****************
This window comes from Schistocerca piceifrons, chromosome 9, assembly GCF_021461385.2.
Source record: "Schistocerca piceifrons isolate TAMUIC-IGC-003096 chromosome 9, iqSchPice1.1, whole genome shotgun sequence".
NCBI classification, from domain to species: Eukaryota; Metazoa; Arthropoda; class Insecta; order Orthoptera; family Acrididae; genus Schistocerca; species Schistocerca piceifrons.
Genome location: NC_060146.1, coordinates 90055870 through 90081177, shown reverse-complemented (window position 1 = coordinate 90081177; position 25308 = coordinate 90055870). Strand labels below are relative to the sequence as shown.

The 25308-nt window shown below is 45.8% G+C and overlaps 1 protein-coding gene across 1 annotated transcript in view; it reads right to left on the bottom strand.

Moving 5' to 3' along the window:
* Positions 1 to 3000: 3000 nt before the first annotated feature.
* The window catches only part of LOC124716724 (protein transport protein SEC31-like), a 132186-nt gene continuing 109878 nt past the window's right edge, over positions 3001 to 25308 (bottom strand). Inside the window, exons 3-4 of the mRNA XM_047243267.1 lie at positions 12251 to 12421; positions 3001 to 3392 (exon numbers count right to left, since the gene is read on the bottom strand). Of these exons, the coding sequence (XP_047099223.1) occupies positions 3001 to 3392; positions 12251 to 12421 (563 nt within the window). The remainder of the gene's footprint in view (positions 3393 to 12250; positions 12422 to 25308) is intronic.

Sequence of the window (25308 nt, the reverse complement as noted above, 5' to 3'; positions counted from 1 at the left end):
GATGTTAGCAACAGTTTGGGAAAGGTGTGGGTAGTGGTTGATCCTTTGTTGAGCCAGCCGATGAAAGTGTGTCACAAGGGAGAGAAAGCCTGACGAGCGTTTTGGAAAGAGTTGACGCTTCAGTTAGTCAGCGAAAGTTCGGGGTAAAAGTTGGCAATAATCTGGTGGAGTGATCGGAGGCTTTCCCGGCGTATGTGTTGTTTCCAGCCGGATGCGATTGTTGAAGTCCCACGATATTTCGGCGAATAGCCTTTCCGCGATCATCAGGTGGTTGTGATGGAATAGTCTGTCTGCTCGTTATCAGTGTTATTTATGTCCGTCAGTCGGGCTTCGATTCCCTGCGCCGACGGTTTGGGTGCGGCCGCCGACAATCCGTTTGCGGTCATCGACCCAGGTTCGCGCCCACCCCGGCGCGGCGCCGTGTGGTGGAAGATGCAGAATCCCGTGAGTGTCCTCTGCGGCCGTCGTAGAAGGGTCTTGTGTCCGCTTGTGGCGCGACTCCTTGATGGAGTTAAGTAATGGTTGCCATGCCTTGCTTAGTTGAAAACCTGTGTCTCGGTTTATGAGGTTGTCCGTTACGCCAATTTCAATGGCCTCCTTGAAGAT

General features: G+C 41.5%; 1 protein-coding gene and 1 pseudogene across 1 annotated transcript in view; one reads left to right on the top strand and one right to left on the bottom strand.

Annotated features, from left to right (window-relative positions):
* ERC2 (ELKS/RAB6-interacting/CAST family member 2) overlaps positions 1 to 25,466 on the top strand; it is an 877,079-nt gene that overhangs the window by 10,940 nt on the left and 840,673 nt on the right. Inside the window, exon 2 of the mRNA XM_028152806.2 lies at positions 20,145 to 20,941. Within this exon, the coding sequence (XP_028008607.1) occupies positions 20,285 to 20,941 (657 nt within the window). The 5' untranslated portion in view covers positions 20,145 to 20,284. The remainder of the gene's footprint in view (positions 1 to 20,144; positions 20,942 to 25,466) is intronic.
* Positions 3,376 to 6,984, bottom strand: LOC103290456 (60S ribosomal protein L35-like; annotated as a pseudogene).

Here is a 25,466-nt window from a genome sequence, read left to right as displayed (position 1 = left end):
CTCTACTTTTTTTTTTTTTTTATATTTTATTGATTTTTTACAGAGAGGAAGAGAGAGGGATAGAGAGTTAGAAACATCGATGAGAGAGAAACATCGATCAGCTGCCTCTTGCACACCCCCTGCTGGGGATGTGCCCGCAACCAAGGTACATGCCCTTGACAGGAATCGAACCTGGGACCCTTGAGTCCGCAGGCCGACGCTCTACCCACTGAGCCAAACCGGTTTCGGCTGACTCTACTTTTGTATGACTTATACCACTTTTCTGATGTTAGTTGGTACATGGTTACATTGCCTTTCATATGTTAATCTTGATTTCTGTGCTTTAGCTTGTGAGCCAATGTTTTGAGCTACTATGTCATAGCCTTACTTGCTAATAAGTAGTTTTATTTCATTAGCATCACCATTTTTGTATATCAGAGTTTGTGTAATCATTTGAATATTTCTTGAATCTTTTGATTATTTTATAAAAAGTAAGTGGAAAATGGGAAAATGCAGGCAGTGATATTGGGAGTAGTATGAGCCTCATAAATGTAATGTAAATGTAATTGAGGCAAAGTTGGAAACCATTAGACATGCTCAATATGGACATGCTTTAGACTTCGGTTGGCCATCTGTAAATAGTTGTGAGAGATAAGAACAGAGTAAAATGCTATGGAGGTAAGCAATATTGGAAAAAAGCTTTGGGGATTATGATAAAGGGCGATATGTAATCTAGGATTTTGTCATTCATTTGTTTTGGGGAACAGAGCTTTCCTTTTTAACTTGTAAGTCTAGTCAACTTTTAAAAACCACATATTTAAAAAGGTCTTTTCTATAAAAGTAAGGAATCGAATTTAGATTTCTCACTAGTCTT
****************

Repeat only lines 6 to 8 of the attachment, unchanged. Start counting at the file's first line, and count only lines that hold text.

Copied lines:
Moving 5' to 3' along the window:
* Positions 1 to 3000: 3000 nt before the first annotated feature.
* The window catches only part of LOC124716724 (protein transport protein SEC31-like), a 132186-nt gene continuing 109878 nt past the window's right edge, over positions 3001 to 25308 (bottom strand). Inside the window, exons 3-4 of the mRNA XM_047243267.1 lie at positions 12251 to 12421; positions 3001 to 3392 (exon numbers count right to left, since the gene is read on the bottom strand). Of these exons, the coding sequence (XP_047099223.1) occupies positions 3001 to 3392; positions 12251 to 12421 (563 nt within the window). The remainder of the gene's footprint in view (positions 3393 to 12250; positions 12422 to 25308) is intronic.